This ‘Answer-Only’ Phone should be useful in any kind personal care facility where it is best that the residents do not have the ability to dial out using their personal phones. In that situation, equipping them with an Answer-Only phone like this provides a way for them to still have a personal phone that family and friends can use to call in and talk to them.
NOTE: The Panasonic KX-TGD562G Cordless Phone System that I purchased was an Answering Machine and had two handsets. Certain setup functions, like entering a custom answering message, require the use of a handset that still has all of the numeric buttons working. So, I only modified one handset to make it Answer-Only. I kept the other unmodified handset at home to allow me to do the setup functions when required.
How to Make the Panasonic KX-TGD562G Cordless Phone Handset “Answer-Only”
( Click on any Photo for a larger view )
Remove the Batteries
Remove the 2 Screws at the bottom
Run a plastic case opening tool up each side to pop the top off the handset
The top end did not want to snap off, but I was able to remove the silicon button membrane with just the bottom of the cover hinged up as shown
The button membrane has a conductive pill glued under each button. Each of those conductive pills completes a circuit whenever it is pressed against the phone’s circuit board.
To make this an ‘Answer-Only’ Phone, I removed the conductive pills from the 10 numeric dialing buttons (I also removed them from the # and * buttons)
I found that easiest to do if I first cut the pill into 4 pieces (like you would a pizza) then removed each of those quarter pieces (the least resistance seemed to be when pushing the quarter pieces out from the center rather than lifting them). Some came easier than others.
Use a Q-Tip and some rubbing alcohol to clean up any residual glue still on the membrane. Make sure no fragments of the conductive pills are still in any of the other buttons. Tweezers can be helpful.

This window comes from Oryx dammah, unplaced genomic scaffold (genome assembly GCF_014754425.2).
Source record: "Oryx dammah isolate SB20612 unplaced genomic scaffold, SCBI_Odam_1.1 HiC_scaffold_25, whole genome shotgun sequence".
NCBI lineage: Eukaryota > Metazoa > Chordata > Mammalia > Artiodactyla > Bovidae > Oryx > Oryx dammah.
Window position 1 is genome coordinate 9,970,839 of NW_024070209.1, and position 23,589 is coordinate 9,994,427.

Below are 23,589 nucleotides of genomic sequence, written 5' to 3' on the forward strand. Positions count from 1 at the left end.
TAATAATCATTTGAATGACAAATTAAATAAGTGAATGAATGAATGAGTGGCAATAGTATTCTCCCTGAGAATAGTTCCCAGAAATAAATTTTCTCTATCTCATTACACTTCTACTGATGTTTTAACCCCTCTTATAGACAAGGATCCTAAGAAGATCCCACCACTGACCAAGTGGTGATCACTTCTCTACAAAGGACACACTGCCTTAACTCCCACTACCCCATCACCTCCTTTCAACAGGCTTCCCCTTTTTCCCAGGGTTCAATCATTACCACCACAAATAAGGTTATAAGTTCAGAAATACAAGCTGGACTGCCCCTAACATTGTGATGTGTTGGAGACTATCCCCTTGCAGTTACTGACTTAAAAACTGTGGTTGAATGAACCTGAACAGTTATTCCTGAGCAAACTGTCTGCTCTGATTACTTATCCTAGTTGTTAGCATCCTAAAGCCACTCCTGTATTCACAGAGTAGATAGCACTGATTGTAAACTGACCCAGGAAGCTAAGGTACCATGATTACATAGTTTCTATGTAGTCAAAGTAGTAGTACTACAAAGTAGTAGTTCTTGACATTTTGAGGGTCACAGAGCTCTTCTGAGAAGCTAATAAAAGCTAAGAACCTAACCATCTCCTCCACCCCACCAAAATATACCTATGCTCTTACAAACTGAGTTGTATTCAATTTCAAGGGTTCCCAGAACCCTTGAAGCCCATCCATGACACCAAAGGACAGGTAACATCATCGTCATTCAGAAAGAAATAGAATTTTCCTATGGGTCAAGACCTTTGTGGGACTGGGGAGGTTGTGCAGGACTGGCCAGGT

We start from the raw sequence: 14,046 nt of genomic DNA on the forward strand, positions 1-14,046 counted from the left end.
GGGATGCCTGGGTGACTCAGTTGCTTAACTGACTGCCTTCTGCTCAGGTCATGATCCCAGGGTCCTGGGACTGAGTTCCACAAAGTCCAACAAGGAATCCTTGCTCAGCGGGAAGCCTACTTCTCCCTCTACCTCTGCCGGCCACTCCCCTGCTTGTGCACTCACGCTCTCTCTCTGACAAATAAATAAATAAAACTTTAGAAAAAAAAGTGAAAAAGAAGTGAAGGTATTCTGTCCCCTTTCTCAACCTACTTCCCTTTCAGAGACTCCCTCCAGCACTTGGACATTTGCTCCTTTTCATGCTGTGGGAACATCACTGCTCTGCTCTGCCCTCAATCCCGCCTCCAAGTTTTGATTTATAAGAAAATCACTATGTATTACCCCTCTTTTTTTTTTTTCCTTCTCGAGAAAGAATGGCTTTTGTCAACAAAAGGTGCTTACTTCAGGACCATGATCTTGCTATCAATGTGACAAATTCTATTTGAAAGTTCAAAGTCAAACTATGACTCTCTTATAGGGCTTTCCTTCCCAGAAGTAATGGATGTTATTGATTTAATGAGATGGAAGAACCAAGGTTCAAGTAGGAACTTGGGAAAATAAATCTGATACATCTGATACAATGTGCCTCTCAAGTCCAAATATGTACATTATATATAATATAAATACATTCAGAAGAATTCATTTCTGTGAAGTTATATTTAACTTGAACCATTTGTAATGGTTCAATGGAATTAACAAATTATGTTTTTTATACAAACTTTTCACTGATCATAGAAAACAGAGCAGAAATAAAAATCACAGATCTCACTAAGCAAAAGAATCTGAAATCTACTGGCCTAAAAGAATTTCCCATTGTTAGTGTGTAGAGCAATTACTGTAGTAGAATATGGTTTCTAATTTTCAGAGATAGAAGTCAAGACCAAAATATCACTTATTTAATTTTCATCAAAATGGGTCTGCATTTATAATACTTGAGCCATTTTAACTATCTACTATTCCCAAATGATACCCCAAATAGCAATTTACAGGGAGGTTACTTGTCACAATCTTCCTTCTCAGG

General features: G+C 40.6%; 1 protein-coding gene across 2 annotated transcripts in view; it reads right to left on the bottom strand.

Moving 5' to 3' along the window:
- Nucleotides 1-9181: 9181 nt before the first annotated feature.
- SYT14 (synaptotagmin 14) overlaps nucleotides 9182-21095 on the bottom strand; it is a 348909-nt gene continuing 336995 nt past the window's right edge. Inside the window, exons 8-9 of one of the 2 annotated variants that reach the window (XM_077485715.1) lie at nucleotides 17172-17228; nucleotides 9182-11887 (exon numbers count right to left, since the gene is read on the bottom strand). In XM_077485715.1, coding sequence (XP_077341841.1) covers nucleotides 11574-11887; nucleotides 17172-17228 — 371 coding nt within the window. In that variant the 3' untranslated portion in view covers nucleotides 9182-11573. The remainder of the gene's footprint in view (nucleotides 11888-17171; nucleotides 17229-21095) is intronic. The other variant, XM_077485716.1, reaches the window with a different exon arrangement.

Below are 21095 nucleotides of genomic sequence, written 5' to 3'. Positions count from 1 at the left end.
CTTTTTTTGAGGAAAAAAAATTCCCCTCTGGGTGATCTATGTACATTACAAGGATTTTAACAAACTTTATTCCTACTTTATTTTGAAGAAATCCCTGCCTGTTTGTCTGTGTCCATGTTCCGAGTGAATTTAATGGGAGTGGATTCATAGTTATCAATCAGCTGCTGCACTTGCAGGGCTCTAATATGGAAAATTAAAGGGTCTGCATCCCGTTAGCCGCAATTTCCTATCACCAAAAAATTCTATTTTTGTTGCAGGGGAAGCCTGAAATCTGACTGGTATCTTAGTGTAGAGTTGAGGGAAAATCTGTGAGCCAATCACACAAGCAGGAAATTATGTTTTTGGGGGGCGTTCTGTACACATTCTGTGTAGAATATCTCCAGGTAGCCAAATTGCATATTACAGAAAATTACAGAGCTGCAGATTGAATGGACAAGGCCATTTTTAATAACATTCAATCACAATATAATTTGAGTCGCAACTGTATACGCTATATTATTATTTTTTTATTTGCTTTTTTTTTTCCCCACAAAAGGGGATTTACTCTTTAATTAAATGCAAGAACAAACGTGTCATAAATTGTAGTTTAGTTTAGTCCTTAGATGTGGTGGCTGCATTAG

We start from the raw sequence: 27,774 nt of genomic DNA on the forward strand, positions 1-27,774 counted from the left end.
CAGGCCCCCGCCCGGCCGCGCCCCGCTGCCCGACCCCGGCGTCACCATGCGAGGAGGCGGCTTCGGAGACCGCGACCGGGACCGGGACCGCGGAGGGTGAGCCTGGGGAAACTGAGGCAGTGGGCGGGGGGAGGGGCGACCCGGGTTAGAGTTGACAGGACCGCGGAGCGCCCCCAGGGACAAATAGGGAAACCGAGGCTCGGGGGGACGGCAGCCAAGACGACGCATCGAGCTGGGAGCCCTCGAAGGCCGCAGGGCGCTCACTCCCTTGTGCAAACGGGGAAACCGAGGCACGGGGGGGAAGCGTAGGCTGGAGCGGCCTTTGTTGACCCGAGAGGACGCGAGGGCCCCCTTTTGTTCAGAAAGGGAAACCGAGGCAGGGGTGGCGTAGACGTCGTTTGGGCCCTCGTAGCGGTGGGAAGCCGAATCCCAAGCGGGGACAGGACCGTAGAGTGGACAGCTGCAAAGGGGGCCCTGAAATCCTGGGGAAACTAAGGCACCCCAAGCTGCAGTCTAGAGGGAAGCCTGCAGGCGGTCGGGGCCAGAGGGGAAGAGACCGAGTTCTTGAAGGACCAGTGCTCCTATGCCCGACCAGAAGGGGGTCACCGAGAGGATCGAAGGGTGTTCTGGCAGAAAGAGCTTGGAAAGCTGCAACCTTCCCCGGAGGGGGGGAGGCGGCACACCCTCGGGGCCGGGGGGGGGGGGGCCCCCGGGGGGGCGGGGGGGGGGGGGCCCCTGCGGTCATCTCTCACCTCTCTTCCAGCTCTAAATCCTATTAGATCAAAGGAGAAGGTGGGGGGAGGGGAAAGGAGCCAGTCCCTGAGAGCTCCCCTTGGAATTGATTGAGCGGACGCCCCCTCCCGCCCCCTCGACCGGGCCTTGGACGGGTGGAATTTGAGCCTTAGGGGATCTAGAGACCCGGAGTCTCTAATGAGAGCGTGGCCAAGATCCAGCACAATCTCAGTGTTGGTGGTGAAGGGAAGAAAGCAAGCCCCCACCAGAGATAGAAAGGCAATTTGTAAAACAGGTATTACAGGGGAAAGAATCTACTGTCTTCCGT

The following picture was taken whenever I thought I was there. But testing showed that this was NOT clean enough yet. It took more work.
Whenever it is very clean and dry, put the button membrane back into the handset. Line up the 4-way wobble button and snap the cover closed
Reinstall the batteries (Hold off on reinstalling the screws for now)
Test the modification using a live phone line. Press [Talk] to get a dial tone and then press each numeric button a couple dozen times. You should not be able to interrupt the dial tone with any button press. If you do interrupt the dial tone, note the number that is displayed. That button needs more work. Panasonic engineered this phone so that the buttons would work reliably – it only takes a tiny sliver of the conductive pill making contact across the circuit board traces for a button push to be recognized. It takes some time and effort to overcome Panasonic’s good design!!
Test the Answer next. Call the number that the phone system connected to and confirm that you can still Answer an incoming call with the [Talk] button and then hang up the call with the [Off] button.
Whenever all of your testing has successfully passed, then reinstall the 2 Screws at bottom.